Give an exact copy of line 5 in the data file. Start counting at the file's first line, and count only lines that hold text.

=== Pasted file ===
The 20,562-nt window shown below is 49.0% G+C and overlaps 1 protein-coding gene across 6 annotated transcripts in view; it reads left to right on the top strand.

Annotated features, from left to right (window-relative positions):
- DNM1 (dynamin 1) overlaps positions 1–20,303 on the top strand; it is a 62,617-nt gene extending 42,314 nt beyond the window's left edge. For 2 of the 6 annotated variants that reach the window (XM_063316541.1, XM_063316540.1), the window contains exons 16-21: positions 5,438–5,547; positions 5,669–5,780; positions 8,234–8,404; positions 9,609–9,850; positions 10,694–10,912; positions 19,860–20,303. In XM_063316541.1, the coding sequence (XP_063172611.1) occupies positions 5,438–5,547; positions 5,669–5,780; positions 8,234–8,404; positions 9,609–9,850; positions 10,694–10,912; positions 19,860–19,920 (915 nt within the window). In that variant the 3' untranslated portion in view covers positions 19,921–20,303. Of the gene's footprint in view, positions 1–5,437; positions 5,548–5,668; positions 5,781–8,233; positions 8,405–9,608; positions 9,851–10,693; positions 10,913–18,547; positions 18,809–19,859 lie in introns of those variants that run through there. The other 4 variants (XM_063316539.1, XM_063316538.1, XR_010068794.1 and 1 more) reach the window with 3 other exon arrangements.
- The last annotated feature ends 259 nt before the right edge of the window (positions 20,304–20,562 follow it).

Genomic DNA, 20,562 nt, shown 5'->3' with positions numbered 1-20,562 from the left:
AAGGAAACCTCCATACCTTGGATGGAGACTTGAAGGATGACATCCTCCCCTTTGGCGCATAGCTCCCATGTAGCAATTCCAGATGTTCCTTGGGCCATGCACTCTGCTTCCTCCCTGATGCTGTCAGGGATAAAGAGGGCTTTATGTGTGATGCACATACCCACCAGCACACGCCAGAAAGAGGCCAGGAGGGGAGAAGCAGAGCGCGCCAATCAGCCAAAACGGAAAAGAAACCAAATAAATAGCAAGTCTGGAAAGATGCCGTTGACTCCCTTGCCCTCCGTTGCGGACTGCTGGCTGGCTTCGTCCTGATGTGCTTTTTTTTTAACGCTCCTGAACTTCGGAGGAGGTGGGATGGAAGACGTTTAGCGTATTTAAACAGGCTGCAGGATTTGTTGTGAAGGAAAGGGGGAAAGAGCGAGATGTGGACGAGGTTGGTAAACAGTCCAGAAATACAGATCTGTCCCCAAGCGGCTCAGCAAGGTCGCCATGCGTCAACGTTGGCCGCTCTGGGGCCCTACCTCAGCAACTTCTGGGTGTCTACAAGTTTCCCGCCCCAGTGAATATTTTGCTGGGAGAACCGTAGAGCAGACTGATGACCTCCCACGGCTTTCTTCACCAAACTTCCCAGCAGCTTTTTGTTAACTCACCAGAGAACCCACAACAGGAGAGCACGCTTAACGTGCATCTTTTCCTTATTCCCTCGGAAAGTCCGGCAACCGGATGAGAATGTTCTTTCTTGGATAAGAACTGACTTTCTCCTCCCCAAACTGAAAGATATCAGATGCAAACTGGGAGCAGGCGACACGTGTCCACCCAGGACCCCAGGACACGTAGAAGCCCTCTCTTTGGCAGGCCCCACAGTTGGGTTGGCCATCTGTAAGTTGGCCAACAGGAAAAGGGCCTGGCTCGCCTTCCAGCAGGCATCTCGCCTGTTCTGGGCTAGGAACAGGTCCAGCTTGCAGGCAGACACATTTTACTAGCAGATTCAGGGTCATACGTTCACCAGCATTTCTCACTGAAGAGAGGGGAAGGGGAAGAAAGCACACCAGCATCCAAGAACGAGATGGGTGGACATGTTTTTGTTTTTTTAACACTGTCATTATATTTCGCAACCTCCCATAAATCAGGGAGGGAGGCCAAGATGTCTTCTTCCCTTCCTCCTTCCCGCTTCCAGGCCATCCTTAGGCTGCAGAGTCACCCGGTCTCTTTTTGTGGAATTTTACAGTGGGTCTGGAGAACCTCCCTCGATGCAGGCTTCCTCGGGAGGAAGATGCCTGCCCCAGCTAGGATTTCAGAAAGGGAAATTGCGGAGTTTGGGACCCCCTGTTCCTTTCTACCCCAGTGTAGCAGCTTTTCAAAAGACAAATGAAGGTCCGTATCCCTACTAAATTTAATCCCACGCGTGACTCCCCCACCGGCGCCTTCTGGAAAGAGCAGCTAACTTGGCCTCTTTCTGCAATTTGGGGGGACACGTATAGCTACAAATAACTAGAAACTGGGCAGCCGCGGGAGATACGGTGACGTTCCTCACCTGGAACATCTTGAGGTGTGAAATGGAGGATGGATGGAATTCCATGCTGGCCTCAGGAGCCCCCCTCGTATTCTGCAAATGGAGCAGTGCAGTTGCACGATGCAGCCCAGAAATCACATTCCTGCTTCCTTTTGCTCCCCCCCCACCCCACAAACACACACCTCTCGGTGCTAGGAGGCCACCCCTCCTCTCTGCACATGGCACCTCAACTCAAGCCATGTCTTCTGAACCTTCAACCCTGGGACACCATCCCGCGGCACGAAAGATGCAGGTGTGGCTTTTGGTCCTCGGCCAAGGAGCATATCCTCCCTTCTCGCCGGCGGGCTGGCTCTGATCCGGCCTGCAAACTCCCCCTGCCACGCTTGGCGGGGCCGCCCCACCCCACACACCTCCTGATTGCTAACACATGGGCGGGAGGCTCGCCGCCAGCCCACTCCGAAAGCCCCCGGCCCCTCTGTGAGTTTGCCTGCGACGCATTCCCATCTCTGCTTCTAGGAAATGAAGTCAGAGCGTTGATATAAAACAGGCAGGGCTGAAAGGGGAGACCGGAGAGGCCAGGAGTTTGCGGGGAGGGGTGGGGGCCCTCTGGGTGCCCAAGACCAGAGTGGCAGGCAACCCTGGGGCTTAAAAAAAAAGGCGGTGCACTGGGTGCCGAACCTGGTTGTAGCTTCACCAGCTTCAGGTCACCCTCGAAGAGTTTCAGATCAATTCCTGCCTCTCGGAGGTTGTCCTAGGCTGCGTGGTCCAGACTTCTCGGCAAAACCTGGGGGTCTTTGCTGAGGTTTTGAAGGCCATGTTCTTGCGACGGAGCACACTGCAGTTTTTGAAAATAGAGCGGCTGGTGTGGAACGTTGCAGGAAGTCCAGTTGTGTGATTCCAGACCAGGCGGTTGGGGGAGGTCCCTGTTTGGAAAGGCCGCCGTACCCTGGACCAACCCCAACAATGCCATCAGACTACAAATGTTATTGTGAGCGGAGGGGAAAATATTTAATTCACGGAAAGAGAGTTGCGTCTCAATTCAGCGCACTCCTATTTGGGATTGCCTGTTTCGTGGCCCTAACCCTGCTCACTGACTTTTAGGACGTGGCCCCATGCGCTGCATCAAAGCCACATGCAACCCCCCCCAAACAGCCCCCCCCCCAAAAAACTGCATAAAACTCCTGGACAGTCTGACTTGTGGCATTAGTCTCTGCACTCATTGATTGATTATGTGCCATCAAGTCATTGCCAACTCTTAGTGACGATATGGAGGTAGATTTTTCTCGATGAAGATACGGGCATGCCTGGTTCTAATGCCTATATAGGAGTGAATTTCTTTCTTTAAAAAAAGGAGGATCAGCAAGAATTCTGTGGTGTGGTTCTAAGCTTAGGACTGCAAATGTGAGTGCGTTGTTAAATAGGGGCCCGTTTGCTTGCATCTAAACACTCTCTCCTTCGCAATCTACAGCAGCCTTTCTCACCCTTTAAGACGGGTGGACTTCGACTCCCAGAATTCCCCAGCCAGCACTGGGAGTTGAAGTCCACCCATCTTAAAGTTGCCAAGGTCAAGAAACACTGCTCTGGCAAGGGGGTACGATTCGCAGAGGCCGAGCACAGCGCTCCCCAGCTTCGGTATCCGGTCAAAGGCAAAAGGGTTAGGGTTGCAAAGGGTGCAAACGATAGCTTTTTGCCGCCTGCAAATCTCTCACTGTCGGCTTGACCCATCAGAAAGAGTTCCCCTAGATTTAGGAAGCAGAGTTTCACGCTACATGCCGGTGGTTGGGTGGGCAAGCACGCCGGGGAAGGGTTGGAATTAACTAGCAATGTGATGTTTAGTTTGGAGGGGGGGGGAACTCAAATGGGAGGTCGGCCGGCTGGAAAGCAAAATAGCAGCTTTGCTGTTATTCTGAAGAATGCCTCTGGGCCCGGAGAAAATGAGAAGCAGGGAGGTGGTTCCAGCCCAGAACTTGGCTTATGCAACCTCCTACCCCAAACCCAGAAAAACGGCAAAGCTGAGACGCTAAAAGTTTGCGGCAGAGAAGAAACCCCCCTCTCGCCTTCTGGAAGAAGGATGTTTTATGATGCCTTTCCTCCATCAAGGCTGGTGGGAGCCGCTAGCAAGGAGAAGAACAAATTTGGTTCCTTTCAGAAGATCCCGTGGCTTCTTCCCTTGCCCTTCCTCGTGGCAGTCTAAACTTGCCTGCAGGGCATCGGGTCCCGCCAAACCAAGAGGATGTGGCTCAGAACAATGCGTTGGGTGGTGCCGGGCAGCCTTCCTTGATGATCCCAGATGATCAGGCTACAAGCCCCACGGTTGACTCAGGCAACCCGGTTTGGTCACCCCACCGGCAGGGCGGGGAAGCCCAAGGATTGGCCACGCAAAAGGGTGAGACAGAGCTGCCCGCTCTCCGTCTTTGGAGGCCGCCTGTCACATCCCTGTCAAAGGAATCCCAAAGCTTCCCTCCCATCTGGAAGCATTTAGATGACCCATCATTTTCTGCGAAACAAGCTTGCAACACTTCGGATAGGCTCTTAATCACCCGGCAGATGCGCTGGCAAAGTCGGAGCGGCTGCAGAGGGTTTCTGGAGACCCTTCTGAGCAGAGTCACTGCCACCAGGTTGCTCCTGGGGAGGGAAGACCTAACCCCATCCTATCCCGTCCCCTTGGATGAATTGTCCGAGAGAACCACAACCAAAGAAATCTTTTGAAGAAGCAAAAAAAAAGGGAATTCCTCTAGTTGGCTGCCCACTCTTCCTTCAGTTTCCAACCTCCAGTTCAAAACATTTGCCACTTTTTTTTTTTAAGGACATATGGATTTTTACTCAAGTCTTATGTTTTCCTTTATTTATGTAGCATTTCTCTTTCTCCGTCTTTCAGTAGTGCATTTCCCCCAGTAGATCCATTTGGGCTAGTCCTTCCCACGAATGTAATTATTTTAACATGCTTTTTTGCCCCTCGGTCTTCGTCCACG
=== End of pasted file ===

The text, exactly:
Genomic DNA, 20,562 nt, shown 5'->3' with positions numbered 1-20,562 from the left: